Burundi's President Pierre Nkurunziza. Last

Burundi’s President Pierre Nkurunziza. Last December, Nkurunziza asked the EAC leadership to urgently convene an extraordinary summit to address the differences between Burundi and Rwanda. PHOTO | AFP 

MOSES HAVYARIMANA

By MOSES HAVYARIMANA
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As Uganda and Rwanda took a step towards normalising their sour relations, there seemed to be no end in sight for the bad blood between Kigali and Burundi.

In Bugabira Commune in Kirundo Province in Burundi’s northern border with Rwanda, residents are still blocked from crossing into Rwanda for family visits or to work in farms.

For decades, the Bugabira community on both sides of the border had been integrated, with many intermarriages, but now it is criminal to even attend a relative’s funeral across the border.

The deterioration of relations between Burundi and Rwanda has not only affected the social life but also their economy.

In 2017, Burundi banned the export of fruit and vegetables to neighbouring Rwanda; public transport services between Kigali and Bujumbura were terminated, negatively affecting the incomes of many citizens of both nations.

Travellers between the two cities have resorted to hiring private cars to the border, from where they take public transport to their final destinations.

The two countries’ relations soured in 2015, when protests erupted in Burundi against President Pierre Nkurunziza’s decision to run for a controversial third term in office. Burundi accused Kigali of masterminding the 2015 failed coup, a charge Kigali denied.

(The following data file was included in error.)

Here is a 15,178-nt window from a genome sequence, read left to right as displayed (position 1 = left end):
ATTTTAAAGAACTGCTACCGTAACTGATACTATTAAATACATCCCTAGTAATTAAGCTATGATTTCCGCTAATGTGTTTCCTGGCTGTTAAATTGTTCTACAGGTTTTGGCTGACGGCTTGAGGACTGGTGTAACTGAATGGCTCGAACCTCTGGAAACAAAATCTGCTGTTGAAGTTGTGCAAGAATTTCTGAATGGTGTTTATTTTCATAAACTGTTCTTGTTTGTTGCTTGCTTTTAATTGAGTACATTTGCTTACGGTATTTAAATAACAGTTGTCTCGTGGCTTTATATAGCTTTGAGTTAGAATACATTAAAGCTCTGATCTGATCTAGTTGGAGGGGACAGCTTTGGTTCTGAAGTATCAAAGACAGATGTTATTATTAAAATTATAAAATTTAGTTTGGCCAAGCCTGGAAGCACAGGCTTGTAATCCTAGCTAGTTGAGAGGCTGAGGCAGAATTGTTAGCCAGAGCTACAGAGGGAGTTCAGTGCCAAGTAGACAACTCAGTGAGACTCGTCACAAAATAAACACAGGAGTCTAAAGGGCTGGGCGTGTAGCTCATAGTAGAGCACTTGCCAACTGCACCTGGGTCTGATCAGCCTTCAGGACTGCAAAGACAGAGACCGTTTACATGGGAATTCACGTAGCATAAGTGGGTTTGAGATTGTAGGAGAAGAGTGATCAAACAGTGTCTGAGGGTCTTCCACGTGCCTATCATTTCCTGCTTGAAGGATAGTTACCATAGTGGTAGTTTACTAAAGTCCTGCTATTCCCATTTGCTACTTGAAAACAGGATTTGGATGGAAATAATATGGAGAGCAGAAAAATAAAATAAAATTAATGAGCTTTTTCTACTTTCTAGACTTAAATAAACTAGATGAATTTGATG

Rwanda has accused Burundi of sheltering the FDLR rebels who are accused of committing the 1994 Genocide against the Tutsi.

Same culture

When asked about the current relations between the countries, Burundi’s First Vice-President Gaston Sindimwo said that Rwanda and Burundi are two sister countries, who “speak the same language and have the same culture. You know, siblings sometimes have misunderstandings,” he told The EastAfrican.

“They (Rwanda) are our neighbours. You can choose your friend but you can’t choose your neighbour, that’s why we hope that the relations will improve progressively because now the situation is calm,” he said.

Mr Sindimwo said that resolving the standoff with Rwanda is Burundi’s wish and that his country would like to normalise the situation, “because Burundi needs Rwanda and Rwanda needs Burundi and that will come progressively. That’s our objective as a country.”

Last December, Burundi President Pierre Nkurunziza asked the East African Community leadership to urgently convene an extraordinary summit to address the differences between Burundi and Rwanda.

“We want the EAC to intervene because the matter involves armed groups…People are getting killed and it shouldn’t be taken lightly,” he said.

“Burundi does not harbour bad intentions; Rwanda does, and we will continue to say it.”

Kigali has repeatedly denied allegations that it is meddling in Burundi’s politics, with Rwandan President Paul Kagame recently saying Bujumbura has repeatedly provoked Kigali.





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